Let Us Dwell Together in Unity (Part 1)
“How good and pleasant it is for brethren to dwell together in unity!” -Psalm 133:1
As “iron sharpens iron, so a man sharpens the countenance of his friend.” -Proverbs 27:17
“A cord of three strands is not easily broken.” -Ecclesiastes 4:12
I’m not sure who officially coined the phrases, but you’ve probably heard it said that two heads are better than one and that nobody is an island. No matter how you slice it, it’s clear cut: we are better off together.
I remember Friday Night Bingo growing up where all of my cousins, aunts, and uncles, along with my sisters and I would gather together at my grandmother’s house and play Bingo. Whoever won the game also won a prize; then we’d play another game until we all got tired. Those were some fun times. As adults, my cousins, sisters, and I reminisce of those days. It wasn’t so much about the game, winning, or the prize. (Okay, so maybe it was a little bit about the prize. Just a little.) But, it was really about the friendship, fellowship, and bonding with one another that made those times so special. I also have fond memories of growing up spiritually – meeting together with groups of other Christians going door-knocking to invite people to worship, have Bible studies with them, or to pray for their concerns. Those memories also include gathering with fellow Christians to visit widowers and widows after the loss of their spouses, or cooking meals and delivering them to the sick and shut-in. Now those were some really fun times. I remember them most because those moments when we were united and working on a common goal to help other people had a lasting impact on my soul. Whether it’s playing a game to fellowship with one another, or helping someone in need, there’s something about unity and being on one accord with others – especially ones that you love.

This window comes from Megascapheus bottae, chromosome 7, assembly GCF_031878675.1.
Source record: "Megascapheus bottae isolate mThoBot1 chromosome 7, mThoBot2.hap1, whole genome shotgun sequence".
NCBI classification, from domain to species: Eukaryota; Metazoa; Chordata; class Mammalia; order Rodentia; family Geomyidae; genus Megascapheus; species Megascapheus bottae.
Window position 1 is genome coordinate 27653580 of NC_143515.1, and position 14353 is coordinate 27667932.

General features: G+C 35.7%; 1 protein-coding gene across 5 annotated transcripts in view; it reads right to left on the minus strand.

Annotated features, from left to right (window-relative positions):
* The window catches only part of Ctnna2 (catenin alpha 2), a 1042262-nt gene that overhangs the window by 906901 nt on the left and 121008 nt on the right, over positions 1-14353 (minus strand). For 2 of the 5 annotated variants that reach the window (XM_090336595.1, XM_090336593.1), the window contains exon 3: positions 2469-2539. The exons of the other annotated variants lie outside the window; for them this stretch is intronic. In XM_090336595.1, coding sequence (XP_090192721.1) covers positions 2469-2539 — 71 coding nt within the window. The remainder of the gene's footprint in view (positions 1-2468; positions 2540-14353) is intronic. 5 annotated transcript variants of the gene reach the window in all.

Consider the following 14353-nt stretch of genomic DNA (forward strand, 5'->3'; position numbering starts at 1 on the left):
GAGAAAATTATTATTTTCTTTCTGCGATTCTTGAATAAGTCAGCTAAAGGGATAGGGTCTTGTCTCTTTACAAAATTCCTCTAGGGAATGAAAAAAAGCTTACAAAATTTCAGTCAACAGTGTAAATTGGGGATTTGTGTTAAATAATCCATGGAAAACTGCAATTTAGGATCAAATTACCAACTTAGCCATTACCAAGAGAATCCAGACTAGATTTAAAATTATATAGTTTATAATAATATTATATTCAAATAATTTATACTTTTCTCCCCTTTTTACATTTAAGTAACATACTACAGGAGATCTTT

As created beings we naturally gravitate towards human connections. We thrive in family units, work teams, and bodies of believers. As much as my anxiety would some days like it not to be so, human interaction and bonding is necessary. And when Christians bond together in unity, God can work in us in a mighty way for His glory on the earth. It really is a good and sweet thing when brothers and sisters live together in unity.
Can you imagine the good that we could do in this world if all of Christendom came together in the same mind, with the same purpose – the souls that would be saved, the lives that could be transformed? It’s a big idea to consider because we have so many divisions among us from the start. So many groups are separated in their own sects, that it seems implausible. But, with God, all things are possible (Matthew 19:26). I’ve always wondered why we have so many different religious groups within the realm of Christianity. It ought not to be so. There’s the Methodists Presbyterian, Lutheran, Baptists, Pentecostal, non-denominational, and so on. And all believe that Jesus is the Christ, the Son of the living God. And all are using the same guidebook – the Bible. Yet, there are still so many different teachings. If we will all believe the same thing, teach the same thing, and endeavor to do the same thing, then we will be doing as Paul admonished the Philippian church – “thinking the same way, having the same love, sharing the same feelings, focusing on one goal” (Philippians 2:2).